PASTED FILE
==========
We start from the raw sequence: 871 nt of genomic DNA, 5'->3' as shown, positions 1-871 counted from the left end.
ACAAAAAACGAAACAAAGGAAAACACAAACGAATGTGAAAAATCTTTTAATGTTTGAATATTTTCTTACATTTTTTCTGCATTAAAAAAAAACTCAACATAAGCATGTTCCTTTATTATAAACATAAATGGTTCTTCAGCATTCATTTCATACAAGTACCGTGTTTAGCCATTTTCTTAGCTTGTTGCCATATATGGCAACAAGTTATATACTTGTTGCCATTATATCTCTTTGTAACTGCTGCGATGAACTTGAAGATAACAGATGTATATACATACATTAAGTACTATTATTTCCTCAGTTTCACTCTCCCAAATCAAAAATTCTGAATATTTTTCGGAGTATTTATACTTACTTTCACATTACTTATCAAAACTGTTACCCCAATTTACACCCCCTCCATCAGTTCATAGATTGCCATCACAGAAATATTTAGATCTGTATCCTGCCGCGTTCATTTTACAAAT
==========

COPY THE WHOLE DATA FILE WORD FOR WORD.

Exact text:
We start from the raw sequence: 871 nt of genomic DNA, 5'->3' as shown, positions 1-871 counted from the left end.
ACAAAAAACGAAACAAAGGAAAACACAAACGAATGTGAAAAATCTTTTAATGTTTGAATATTTTCTTACATTTTTTCTGCATTAAAAAAAAACTCAACATAAGCATGTTCCTTTATTATAAACATAAATGGTTCTTCAGCATTCATTTCATACAAGTACCGTGTTTAGCCATTTTCTTAGCTTGTTGCCATATATGGCAACAAGTTATATACTTGTTGCCATTATATCTCTTTGTAACTGCTGCGATGAACTTGAAGATAACAGATGTATATACATACATTAAGTACTATTATTTCCTCAGTTTCACTCTCCCAAATCAAAAATTCTGAATATTTTTCGGAGTATTTATACTTACTTTCACATTACTTATCAAAACTGTTACCCCAATTTACACCCCCTCCATCAGTTCATAGATTGCCATCACAGAAATATTTAGATCTGTATCCTGCCGCGTTCATTTTACAAAT